Despite his greatness, Kobe is clearly aging the same way Jordan, Bird, Magic, and all the greats before him did – but he uses his basketball intelligence and overall skills to continue playing at a high level.  While LeBron gets by on pure talent and athleticism, the fact is that Kobe has been able to prolong his career while still playing at that level by adding a different aspect to his game year by year.  His work ethic is unmatched, as we all know, and that separates him from the other superstars in the league.

Lastly, whether you want to call it a killer instinct, being clutch, or being the best closer in the league, the fact of the matter is that Kobe has a knack for big moments that you can’t teach; either you have it or you don’t, it’s not developed.  Kobe has it wired in him the same way Jordan did – nothing drives him but winning.  While LeBron is worried about building a global empire and becoming an icon, Kobe is focused solely on winning, and that is exactly what we use to judge players throughout history.

While LeBron is an unmatched talent in the league today, he is like every other player in the league that is looking up at Kobe on the NBA’s totem poll.  Whether it’s Bron, or Wade, or Durant, or a player we don’t even know about yet, eventually someone will take Kobe’s place as the greatest in the game.  At the end of the day though, all that truly matters are championships.  Two more titles and Kobe will match Jordan, period.  But until those things happen, let’s stop the comparisons and just enjoy watching a once-in-a-generation great add to his legacy.

Belal Abdelfattah is BSO’s newest writer and comes from a long background in sports writing at the Sports Authority Blog and The Block Radio. You can follow Belal on Twitter at http://www.twitter.com/belal_a

Powered by
About the Author

Displaying 9 Comments
Add Your Comment
  1. humzah says:

    how could you forget allen iverson?

  2. BigJ says:

    Judge and jury, may I direct your attention to the following counter argument against Kobe: 2006 Game 7 against the Suns (where Kobe took the 2nd half off pouting), 2008 Game 6 (7-22 in a CLOSEOUT game). or games 3, 4, and 5 at Detroit in '04 (4-13, 8-25, 7-21, combined 43-113 for the series)…its amazing how these games get overlooked by the Kobe fans…it seems as if Kobe picks games to show his"killer instinct', not sure that equals greatest ever, given these examples, I think Lebron will be alright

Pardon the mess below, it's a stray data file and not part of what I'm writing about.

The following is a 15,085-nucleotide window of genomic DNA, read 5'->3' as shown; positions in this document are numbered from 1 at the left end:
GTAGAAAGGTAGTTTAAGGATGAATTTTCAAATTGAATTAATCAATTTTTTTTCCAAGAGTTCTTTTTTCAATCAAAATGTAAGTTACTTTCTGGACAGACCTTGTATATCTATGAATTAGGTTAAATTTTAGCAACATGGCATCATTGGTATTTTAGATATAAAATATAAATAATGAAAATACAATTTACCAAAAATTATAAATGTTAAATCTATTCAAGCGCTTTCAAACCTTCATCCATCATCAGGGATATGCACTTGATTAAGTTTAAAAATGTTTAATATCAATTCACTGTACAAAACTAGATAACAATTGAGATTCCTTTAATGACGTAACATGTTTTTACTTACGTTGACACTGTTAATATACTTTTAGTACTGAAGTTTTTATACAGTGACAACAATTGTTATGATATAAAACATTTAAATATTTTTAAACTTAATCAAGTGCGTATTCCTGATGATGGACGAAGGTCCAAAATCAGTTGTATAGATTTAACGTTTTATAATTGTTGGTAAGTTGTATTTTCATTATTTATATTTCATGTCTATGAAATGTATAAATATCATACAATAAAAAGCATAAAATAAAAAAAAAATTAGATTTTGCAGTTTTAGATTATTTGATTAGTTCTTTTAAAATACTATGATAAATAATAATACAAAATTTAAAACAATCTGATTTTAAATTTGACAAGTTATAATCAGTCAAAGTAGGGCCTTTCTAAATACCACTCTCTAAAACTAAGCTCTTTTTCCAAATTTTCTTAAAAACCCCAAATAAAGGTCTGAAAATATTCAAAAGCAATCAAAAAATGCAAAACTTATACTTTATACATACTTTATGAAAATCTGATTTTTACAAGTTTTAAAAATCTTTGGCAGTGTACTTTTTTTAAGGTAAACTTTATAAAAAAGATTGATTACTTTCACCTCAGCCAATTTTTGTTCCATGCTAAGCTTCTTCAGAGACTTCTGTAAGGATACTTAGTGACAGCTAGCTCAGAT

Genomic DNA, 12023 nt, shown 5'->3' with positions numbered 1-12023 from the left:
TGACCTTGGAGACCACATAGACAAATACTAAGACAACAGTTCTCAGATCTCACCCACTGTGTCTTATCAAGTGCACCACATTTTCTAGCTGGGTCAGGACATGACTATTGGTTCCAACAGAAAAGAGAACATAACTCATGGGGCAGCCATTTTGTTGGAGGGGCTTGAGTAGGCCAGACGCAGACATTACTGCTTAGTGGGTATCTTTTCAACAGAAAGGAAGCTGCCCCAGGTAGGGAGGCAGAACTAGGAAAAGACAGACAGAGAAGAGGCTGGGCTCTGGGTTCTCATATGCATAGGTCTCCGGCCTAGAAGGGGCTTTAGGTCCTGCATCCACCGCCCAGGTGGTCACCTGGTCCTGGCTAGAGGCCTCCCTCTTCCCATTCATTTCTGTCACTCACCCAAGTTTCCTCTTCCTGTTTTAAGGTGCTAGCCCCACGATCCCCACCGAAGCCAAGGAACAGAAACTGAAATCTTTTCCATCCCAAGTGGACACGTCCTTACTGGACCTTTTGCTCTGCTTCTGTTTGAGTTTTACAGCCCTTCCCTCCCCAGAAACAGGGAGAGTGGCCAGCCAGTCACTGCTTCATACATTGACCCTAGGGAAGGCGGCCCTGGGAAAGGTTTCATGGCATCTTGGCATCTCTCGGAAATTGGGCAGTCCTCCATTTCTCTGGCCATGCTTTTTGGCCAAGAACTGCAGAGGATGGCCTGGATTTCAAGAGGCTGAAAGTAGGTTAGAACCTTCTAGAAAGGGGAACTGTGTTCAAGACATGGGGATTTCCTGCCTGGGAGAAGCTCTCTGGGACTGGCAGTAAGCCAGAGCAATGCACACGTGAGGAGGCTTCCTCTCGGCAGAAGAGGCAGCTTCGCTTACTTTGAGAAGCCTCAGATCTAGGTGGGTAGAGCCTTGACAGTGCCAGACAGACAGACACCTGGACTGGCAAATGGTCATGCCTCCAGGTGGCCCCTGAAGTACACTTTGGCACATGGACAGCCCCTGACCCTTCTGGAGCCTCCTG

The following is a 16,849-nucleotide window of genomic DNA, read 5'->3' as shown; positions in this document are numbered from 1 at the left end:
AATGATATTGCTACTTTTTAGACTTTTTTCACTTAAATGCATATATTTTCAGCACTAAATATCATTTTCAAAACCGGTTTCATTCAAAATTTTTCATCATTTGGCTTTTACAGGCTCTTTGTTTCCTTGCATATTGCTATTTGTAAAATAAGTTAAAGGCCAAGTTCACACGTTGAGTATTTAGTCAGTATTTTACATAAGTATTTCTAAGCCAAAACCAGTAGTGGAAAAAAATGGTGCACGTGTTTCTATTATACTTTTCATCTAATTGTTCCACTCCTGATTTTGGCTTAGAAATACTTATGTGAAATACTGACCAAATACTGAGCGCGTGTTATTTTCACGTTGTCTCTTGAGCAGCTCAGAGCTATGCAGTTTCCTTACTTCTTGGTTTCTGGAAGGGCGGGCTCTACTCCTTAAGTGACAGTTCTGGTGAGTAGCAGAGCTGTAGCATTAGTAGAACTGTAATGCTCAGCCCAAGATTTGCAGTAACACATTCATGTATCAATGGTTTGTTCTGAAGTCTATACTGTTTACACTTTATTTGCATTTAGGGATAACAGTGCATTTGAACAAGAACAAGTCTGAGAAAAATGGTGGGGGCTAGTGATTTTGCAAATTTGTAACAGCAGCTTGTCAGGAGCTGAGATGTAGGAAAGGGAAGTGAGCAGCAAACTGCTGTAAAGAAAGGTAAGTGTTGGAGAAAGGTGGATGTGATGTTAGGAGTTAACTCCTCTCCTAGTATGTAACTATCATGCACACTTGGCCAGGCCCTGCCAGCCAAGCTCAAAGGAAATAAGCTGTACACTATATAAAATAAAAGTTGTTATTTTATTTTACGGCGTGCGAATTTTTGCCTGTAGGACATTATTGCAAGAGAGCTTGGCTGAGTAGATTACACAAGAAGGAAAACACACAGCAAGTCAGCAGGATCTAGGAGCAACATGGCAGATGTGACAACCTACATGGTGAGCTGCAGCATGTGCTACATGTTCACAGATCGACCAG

• Keith says:

      wow guess you seem to forget game 6 of the nba finals in 1998 when jordan took 35 shots and missed 20!!! and the next person on with the most shots taken was 14 by toni kukoc, but I guess we have selective memory when we need to make our arguement. The pooint is, no one can have perfect games for a entire nba career. Hell the lakers got blown out by the celtics 148 to 112.

  3. Truth says:

    The difference between the two is while Kobe does have a handful of no-shows in the playoffs, you can literally name 5 times as many huge games he had in big time playoff situations. For the five games you just named as a counter argument, I could name 5 games in just the Finals alone that Kobe showed up huge in.

    • BigJ says:

      Yeah, you are right, but Kobe has a larger sample size and Lebron has had big playoff games (see: Detroit 2007, Celtics last year) and Lebron playoff averages are actually better across the board, Im just saying, there are so many other factors when considering championships won…

      • ronn says:

        cmon big j the rings speak for theirselves you know they have crapped on kobe for years he should have had the mvp for years straight how could you even be on the nba first offense and defense and not get recognition but steve nash and lebron can win it two years straight and with no defense!!!!!!!!!!!!!!!

  4. Russell says:

    Bron-Bron's numbers may be better across the board, but its just not enough case close

  5. Kobe Bryant is yet another notable participant who was drafted immediately out of high college. Kobe was drafted by the Charlotte Hornets in 1996, but was instantly transferred to the L.A. Lakers. He won three championship titles with team companion Shaquille O’Neal in the 2000-2002 NBA seasons. When O’Neal departed the Lakers, Kobe has confirmed that he is capable to lead his group even without Shaq. He awarded the MVP cup in 2008, and led the Lakers to a championship in 2009.

Leave a comment

XHTML: You can use these html tags: <a href="" title=""> <abbr title=""> <acronym title=""> <b> <blockquote cite=""> <cite> <code> <del datetime=""> <em> <i> <q cite=""> <strike> <strong>



BlackSportsOnline
BSO Privacy Policy